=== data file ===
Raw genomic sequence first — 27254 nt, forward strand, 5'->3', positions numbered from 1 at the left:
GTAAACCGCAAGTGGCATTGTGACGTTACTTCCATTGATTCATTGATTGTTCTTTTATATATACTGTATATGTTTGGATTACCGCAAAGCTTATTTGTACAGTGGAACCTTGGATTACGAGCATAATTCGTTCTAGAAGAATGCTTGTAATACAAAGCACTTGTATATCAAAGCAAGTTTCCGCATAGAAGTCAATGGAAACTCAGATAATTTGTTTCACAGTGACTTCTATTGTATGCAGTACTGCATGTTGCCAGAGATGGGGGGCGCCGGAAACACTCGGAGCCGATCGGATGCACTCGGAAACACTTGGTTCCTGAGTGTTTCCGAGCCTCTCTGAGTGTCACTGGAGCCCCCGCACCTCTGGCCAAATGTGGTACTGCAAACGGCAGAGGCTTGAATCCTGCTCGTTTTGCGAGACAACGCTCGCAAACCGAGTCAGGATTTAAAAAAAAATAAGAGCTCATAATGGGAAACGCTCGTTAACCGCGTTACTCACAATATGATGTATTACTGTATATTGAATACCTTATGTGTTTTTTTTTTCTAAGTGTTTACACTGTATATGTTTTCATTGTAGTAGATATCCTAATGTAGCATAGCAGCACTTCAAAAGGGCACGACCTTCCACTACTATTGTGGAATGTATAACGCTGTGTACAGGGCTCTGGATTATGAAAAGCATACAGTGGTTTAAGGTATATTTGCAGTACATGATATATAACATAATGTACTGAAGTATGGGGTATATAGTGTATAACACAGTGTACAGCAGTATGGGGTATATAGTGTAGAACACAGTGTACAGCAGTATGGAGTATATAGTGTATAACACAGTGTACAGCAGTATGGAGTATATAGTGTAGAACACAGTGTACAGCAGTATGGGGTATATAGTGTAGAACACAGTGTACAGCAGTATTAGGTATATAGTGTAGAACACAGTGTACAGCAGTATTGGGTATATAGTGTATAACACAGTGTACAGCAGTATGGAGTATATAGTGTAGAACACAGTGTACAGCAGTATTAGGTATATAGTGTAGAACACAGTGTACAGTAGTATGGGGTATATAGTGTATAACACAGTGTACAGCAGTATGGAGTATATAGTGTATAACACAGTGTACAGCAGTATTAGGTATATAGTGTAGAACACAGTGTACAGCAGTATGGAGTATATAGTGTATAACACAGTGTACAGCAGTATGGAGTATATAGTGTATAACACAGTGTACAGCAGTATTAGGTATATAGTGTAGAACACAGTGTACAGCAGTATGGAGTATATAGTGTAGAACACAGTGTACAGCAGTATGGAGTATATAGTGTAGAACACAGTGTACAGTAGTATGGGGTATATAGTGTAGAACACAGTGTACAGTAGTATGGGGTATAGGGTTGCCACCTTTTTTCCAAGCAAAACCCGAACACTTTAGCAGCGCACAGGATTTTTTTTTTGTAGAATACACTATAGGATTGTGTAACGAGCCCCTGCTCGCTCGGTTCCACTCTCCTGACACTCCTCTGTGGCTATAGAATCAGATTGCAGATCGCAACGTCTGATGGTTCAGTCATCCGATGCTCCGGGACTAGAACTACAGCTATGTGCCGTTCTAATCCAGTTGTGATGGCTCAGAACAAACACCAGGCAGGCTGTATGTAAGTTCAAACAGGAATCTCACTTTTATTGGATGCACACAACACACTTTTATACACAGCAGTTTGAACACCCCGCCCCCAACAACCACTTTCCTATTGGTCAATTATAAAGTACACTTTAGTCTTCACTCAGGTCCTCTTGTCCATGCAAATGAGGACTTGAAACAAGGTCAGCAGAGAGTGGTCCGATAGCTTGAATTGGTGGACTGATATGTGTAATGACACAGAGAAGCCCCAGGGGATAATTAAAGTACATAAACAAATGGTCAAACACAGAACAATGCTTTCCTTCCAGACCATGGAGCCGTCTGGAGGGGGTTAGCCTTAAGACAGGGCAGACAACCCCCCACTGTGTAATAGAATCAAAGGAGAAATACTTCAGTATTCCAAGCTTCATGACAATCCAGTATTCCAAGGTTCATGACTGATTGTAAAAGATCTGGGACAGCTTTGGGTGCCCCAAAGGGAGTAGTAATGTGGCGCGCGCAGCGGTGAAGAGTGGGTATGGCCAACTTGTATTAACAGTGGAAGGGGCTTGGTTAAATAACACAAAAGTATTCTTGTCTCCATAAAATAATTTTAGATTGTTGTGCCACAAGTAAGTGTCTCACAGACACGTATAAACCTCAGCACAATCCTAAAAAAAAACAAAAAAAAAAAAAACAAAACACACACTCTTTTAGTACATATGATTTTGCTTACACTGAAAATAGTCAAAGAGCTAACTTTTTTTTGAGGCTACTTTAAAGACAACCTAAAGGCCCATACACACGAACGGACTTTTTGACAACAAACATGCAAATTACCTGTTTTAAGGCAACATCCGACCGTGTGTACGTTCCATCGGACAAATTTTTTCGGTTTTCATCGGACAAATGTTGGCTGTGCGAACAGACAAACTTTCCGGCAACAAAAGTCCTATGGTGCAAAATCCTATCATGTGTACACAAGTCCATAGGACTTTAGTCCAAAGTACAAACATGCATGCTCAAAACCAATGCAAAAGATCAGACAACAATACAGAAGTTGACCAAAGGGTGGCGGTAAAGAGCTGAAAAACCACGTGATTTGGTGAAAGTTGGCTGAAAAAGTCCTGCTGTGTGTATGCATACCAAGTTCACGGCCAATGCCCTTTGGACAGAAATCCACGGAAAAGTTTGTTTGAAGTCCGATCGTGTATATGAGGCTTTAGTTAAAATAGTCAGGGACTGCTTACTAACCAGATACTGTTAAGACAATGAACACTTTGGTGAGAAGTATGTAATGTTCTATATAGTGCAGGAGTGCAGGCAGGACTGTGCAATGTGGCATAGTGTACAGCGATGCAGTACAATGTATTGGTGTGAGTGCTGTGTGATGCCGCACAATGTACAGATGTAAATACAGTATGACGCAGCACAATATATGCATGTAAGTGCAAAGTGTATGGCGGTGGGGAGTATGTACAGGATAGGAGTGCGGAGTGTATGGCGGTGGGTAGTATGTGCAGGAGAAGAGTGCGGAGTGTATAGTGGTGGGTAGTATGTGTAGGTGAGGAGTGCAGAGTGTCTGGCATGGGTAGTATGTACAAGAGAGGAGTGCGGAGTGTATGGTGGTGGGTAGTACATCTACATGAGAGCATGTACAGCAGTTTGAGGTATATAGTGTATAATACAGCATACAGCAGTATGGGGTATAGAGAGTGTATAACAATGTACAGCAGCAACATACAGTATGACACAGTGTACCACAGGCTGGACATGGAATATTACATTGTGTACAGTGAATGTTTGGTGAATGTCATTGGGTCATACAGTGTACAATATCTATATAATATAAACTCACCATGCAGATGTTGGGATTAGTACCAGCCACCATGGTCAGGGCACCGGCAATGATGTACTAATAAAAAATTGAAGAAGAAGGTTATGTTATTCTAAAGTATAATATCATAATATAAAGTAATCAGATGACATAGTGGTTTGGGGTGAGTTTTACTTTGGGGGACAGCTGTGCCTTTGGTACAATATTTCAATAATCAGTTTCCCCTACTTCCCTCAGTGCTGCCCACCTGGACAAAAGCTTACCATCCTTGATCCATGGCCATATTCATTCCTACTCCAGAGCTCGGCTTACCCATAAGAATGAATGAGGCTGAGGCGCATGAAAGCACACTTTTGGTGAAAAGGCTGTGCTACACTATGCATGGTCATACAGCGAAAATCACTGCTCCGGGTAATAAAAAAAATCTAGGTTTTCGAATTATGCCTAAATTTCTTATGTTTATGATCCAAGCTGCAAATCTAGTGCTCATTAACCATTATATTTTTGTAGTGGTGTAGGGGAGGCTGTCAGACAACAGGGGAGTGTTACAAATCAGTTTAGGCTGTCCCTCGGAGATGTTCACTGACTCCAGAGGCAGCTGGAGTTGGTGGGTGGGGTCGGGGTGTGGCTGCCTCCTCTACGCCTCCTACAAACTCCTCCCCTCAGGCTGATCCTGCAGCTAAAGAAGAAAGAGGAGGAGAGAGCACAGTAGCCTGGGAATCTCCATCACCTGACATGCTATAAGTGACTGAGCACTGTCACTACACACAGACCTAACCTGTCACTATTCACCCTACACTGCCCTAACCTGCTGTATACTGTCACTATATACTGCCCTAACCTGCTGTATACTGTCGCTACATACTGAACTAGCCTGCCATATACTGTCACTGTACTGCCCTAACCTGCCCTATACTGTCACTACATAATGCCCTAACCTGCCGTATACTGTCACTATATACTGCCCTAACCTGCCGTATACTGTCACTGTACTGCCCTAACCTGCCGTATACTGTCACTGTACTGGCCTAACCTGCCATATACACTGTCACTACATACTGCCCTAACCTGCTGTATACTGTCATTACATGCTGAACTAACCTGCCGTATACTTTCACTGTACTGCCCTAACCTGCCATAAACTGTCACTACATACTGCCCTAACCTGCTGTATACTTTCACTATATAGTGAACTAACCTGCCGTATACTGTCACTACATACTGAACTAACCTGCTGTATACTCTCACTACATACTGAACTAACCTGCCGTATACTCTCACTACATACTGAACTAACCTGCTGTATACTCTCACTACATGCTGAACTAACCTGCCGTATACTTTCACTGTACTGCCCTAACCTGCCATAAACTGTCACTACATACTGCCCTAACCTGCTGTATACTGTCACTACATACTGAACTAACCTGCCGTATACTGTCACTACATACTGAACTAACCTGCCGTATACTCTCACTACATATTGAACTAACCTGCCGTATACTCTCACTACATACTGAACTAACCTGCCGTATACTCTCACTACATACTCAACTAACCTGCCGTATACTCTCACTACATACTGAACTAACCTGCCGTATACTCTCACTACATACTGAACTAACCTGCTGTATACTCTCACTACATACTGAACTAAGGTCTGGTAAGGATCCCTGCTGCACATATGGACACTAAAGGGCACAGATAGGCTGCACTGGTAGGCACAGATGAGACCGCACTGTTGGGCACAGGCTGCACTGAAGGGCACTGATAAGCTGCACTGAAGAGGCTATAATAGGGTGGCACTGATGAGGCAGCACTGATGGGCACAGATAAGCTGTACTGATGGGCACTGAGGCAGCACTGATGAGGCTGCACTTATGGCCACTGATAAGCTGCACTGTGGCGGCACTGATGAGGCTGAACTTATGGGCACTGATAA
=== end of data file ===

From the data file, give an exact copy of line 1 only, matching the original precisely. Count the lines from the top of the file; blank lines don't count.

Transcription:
Raw genomic sequence first — 27254 nt, forward strand, 5'->3', positions numbered from 1 at the left: